Results tagged “Cancer” from Bill's Words



(This is part 11 in a series. Read the previous part hereNew to the series? Start here.)

It’s been some time since I last updated the world (all ten of you?) on how Heidi’s doing, but given the level of busy-ness that Heidi and I deal with on a daily basis, perhaps it’s forgivable.

A lot has happened since the last update: we sold the family house in Tolland; we had a bunch of semi-successful garage sales and such; Heidi and I adventured in Italy for 30 days; we’ve made a couple of trips to South Carolina to visit beach, family, and our southern abode; Heidi sold her business; we bought a beach house; we are in Antarctica as I finish this entry; and we’ve had several trips to Mass General to visit the brilliant minds of Drs. Lin and Schneider.

The news—and I’ll start with the punch line here—is very good, and has remained so, for each of those visits.

But a bunch of emotions are mixed up inside me as I write this. Because even as Heidi’s cancer has been stable, two others in her ROS1ders group have not been as fortunate. I read of the death of a young woman in England whose life had barely started. She has two young children and an active, exciting life. But the cancer wasn’t found until it was too late… until even the best of medicine couldn’t heal her cancer-ravaged body… until her body was so weak that any intervention caused so many side effects that she eventually succumbed to them and to the cancer. I wept tears of sorrow for her, for her family, for her friends. Those tears were also mixed with those of joy, though: for Heidi, for me, for Heidi’s family and friends, that we should not know this kind of loss… yet.


Which leads me to the title, PFS. It may stand for a lot of things (and it does), but most relevantly here it stands for “progression-free survival.” When used in terms of medicine, it usually describes the efficacy of a treatment or progression of a disease, and it’s usually measured in months, at least in the ROS1 cancer circle. The various generations of tyrosine kinase inhibitors (TKIs) have increased the PFS for ROS1 cancers to the neighborhood of 20 months from zero. For example, lorlatinib, the drug of choice for patients whose brains have been invaded by lung cancer cells, has a PFS of 21.0 months for the 21 people who had never been exposed to another TKI who participated in the study.

The cynical side of me wonders if our health insurance company is happy to pay the $12,000-$20,000 per month in drug costs because, well, they won’t have to pay for them for that long, will they? End of my cynical aside. Back to our story.

For those who have been treated previously with another TKI, as Heidi has, that number is 8.5 months PFS for the 40 people in the study for whom lorlatinib was their second TKI. That’s right. If you started taking lorlatinib after crizotanib, say, in November of 2021, by now there’s a good chance that your cancer has resumed its unholy march through your body, unhindered and free to roam. And since it’s November of 2022, perhaps you’re thinking that you’re living on borrowed time.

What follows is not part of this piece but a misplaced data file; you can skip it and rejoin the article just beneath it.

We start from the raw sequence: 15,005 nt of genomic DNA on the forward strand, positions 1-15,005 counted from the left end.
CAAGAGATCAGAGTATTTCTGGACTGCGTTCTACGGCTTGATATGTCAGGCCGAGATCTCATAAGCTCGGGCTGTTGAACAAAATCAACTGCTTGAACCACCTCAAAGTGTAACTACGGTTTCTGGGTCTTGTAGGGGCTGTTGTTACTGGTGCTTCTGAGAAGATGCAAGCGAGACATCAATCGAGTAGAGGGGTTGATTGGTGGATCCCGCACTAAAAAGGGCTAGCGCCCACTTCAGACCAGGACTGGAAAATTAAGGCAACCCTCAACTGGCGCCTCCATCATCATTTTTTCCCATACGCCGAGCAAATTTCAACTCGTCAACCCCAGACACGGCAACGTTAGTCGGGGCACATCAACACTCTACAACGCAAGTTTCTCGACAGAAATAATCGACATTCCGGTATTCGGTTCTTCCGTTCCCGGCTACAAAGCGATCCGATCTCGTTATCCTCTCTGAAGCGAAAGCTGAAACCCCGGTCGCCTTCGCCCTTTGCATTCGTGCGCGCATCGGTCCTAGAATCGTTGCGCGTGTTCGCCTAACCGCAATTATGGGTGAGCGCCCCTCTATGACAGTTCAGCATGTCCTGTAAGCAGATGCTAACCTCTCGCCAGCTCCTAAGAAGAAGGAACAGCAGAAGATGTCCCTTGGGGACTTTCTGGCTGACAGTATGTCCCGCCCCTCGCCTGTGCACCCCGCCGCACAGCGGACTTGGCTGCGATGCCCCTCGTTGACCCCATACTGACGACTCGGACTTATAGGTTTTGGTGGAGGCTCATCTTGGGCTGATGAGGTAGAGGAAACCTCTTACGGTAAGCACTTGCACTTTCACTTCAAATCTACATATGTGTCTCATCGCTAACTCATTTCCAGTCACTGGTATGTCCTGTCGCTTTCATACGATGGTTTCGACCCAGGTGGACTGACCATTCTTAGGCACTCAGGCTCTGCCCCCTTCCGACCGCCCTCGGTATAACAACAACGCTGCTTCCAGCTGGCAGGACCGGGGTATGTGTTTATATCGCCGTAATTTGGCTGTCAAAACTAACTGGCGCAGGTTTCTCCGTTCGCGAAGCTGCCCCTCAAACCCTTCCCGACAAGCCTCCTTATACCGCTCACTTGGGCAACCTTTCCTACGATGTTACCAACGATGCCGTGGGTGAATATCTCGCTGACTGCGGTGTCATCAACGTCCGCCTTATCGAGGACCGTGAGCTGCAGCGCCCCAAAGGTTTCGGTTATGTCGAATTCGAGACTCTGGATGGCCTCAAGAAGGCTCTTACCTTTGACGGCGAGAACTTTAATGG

That’s why “yet” and “PFS” are two three-letter words that are kind of important to us right now. And why we count every day beyond the 8.5 months PFS as a blessing, as bonus time.

However, it turns out that Heidi has been living on borrowed time in the first place. Her cancer was in the works for five years before the discovery of the metastatic tumors in 2020, so at this point, she’s eight years after her initial diagnosis. Sure, tests didn’t exist for ROS1 at that time. But that she has had little to no progression in those five years? Miraculous. As Thanksgiving weekend comes and goes, we are incredibly grateful to God for the gifts that he has given us. (See the second paragraph.)

As I write this, though, something has been niggling at the back of my head, because I discovered that I, too, have a PFS. That’s right, folks, I have an expiration date! I think I’ve related it before, but just in case I haven’t (and HIPAA be damned) I have polycythemia vera, and it’s a “lower-case ‘c’” cancer, one that isn’t malignant and which can be managed by, of all things, leeching.

OK, not leeches. But “bloodletting” doesn’t sound quite as exciting, as medieval as it still sounds. 

And until pretty recently, I was blissfully unaware that the underlying disease, while treatable with a maintenance regime of dropping off a pint of blood every now and then (which the American Red Cross doesn’t want, unfortunately), actually comes with a PFS of its own. Now, it’s measured in years instead of months, but it’s significantly less years than I had thought I might live. It’s still pretty generous, at 24.5 years or so, leaving me with the work of making it past Heart Attack Alley at 56 years and some other significant male hurdles we have to get through to make it to 90. With a father at 90 and a mother at 81, I thought I had more than a better-than-even shot of getting on up in years, and maybe because of good genes, I still do. But I could just as easily be the lower end of that bell curve as the upper end, and that put a new spin on my life’s outlook.

So, kids, I’m sorry to say this, but you’re not getting any cash from me. Instead, Heidi and I are going to do our damndest to outlive our PFSs—if need be, we’ll do it in poverty, just so long as we enjoy the time together, the places we are together, and the family which is willing to stand alongside us as we battle it out.